Physical and psychological late effects on health-related quality of life in long-term survivors of childhood cancer

UNCG Author/Contributor (non-UNCG co-authors, if there are any, appear on document)
Hyewon Shin (Creator)
The University of North Carolina at Greensboro (UNCG )
Web Site:
Robin Bartlett

Abstract: Advances in cancer treatments have increased the overall five-year survival rate for children and adolescents with cancer to almost 85% (Howlader et al., 2013). However, the use of intensive treatment modalities to improve survival rates has jeopardized health-related quality of life (HRQOL) of survivors of childhood cancer. Survivors of childhood cancers are likely to experience serious or life-threatening late effects (Berk & Meyers, 2015) which can continue into adulthood (Bassal, 2006; Kevin C. Oeffinger et al., 2006). Late effects refer to various health problems in physical, mental, and social domains that occur after completion of cancer treatment (National Cancer Institute, 2016). Several studies of adults with cancer have identified associations between symptom clusters and poor patient outcomes, typically HRQOL (Dodd, Miaskowski, & Paul, 2001; Kim, Barsevick, Beck, & Dudley, 2012; Miaskowski et al., 2006). There are few studies, however, examining the relationship of symptom clusters and HRQOL in survivors of childhood cancer. The purpose of this study was to examine the impact of late effects on HRQOL in survivors of childhood cancer. This project investigates the association between subgroup membership based on the impact of late effects on HRQOL using cluster mixture modeling. The revised dynamic symptom model (J. Brant, Dudley, Beck, & Miaskowski, 2016) was used as a theoretical framework, which is focused on the relationship between predictors and symptom experience. St. Jude Lifetime Cohort (SJLIFE) study data were used for this analysis. The study participants were diagnosed with childhood cancer and were treated between 1962 and 2002 at the St. Jude Children’s Research Hospital; 3,129 participants were eligible for this study. Using mixture modeling, a person-centered approach was used. The participants were young adult survivors (the mean age at the time of the survey was 31.0 years), were diagnosed with cancer during childhood (mean age of cancer diagnosis was 8.45 years), and were long-term survivors (mean time since cancer diagnosis was 28.10 years). Participants had various types of cancer including leukemia, lymphoma, sarcoma, and central nervous system tumors. Two distinctive subgroups were identified: the “high symptom cluster” group and the “low symptom cluster” group. Among all participants, pain was the most prevalent symptom (75.5%), and disfigurement (55%) and sensation abnormalities (31.1%) were higher. Several variables were associated with the high symptom cluster. Participants who were more than 40 years old at the time of the survey, female, non-Hispanic white, had less education, unmarried, and had lower annual income were more likely to be in the high symptom cluster group. Participants who were in the high symptom cluster group reported lower physical and psychosocial HRQOL compared to those in the low symptom cluster group. Several socioeconomic and clinical variables affected HRQOL among participants in this study. In particular, use of certain types of chemotherapy (e.g., cisplatin, carboplatin, or oxaliplatin) was associated with poorer physical HRQOL and better psychosocial HRQOL. The current study identified symptom cluster groups among young adult survivors of childhood cancers and found meaningful predictors that affect symptom cluster membership and HRQOL outcomes. The findings of this study provide information for health care providers regarding treatment effects and subsequent HRQOL in children with cancer. These findings could be used as a basis for designing an intervention for individuals in the high symptom cluster group. Future research should include children with cancer who are in the various survivorship periods in order to better understand the relationships between symptom clusters and HRQOL across time.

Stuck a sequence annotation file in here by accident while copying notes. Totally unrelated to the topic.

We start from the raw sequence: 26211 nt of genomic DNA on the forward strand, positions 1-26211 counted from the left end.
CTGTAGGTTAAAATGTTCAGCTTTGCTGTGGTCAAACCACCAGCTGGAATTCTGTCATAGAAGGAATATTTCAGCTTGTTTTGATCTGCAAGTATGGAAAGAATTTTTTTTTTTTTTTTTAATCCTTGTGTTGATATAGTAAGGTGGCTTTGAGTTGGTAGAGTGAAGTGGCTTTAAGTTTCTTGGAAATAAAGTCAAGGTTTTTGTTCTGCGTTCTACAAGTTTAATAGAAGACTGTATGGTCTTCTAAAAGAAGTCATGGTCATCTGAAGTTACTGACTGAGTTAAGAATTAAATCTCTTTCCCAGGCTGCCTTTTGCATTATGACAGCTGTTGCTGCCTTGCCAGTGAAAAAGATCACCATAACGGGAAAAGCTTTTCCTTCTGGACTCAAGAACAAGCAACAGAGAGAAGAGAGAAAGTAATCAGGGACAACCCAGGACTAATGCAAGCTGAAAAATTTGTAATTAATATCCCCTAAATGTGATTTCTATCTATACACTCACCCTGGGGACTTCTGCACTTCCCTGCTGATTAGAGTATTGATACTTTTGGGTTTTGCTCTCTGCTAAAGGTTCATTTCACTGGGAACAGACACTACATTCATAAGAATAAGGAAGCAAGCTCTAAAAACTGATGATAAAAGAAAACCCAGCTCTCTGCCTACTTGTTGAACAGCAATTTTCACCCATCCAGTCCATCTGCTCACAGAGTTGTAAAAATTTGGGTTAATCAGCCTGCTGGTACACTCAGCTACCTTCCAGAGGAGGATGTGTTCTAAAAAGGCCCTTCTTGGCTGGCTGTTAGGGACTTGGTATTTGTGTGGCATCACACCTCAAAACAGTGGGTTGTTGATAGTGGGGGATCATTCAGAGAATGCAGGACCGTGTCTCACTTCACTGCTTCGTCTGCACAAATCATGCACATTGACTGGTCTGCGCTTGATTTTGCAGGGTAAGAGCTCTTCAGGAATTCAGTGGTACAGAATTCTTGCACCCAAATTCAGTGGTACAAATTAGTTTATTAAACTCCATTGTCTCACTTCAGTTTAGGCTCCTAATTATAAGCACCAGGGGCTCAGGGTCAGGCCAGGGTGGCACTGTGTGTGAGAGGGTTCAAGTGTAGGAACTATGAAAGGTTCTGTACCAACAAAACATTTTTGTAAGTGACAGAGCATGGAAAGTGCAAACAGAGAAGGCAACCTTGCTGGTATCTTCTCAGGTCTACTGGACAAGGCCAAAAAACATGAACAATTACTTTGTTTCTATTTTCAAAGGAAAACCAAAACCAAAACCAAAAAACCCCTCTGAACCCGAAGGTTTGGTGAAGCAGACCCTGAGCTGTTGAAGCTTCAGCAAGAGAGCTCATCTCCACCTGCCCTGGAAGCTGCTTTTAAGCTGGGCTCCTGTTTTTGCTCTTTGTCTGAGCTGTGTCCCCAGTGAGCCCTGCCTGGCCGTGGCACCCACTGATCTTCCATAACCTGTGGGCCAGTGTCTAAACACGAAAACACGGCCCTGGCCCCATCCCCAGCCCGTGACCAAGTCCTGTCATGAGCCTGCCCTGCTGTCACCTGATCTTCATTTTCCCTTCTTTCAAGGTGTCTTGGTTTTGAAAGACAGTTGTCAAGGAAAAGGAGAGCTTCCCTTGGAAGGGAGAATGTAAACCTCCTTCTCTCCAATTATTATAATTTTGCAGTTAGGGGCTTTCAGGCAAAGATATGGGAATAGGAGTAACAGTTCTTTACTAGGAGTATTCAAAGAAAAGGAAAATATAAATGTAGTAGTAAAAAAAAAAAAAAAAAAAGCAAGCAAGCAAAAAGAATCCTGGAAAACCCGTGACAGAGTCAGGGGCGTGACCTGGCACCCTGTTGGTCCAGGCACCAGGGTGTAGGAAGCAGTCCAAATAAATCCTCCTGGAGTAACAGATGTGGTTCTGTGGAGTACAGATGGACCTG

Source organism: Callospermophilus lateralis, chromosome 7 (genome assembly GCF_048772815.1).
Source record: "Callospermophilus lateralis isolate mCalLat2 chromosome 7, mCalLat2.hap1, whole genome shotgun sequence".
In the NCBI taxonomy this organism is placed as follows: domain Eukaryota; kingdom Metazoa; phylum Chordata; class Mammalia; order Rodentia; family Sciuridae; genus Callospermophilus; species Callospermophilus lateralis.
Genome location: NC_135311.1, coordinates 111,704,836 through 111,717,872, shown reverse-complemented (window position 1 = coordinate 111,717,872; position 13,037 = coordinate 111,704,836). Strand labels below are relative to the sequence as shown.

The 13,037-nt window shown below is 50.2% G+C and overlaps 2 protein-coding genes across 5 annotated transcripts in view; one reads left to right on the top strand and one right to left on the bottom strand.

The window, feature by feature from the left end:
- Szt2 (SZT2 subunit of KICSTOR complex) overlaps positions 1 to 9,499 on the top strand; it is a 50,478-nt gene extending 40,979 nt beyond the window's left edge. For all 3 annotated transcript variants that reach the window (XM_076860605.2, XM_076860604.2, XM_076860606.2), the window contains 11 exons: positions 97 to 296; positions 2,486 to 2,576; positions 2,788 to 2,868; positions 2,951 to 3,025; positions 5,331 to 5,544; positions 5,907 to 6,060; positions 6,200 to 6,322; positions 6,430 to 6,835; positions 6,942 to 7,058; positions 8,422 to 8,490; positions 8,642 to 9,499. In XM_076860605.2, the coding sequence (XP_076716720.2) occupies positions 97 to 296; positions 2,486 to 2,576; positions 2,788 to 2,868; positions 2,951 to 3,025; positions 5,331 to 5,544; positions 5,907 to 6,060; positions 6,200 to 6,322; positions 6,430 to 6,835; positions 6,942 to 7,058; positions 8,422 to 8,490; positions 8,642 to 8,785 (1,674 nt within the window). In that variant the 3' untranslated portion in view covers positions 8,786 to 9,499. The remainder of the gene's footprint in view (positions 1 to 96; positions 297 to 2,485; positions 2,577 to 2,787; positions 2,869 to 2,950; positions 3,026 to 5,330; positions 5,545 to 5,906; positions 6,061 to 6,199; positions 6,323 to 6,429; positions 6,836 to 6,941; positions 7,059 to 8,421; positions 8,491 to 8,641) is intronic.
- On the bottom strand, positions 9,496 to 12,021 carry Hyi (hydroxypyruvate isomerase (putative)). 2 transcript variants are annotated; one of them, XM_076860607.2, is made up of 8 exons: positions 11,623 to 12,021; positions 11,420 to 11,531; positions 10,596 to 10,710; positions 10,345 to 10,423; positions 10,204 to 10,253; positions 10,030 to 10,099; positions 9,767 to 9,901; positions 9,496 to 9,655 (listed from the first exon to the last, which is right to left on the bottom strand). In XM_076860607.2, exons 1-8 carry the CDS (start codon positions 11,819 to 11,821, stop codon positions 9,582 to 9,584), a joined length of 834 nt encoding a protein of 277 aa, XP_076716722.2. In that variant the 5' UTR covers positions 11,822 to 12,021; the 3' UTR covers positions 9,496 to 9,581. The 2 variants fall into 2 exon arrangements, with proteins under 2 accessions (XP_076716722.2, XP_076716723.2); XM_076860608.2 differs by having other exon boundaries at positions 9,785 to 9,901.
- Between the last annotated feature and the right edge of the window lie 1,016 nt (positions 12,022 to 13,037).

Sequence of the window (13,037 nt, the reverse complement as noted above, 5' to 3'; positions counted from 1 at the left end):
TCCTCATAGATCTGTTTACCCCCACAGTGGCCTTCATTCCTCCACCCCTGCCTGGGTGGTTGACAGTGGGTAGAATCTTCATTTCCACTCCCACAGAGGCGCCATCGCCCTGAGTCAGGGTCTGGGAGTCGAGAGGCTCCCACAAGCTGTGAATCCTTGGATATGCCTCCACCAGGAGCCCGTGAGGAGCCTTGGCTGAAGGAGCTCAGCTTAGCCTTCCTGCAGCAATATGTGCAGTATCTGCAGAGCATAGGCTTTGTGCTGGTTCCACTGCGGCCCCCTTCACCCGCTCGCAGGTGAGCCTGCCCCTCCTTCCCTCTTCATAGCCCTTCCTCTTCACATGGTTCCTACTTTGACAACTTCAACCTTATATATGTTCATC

Additional Information

Language: English
Date: 2017
Childhood Cancer, Late effects, Long-term survivors, Mixture modeling, Quality of Life, Symptom cluster
Cancer $x Patients
Cancer in children
Quality of life
Cancer $x Psychological aspects $v Longitudinal studies

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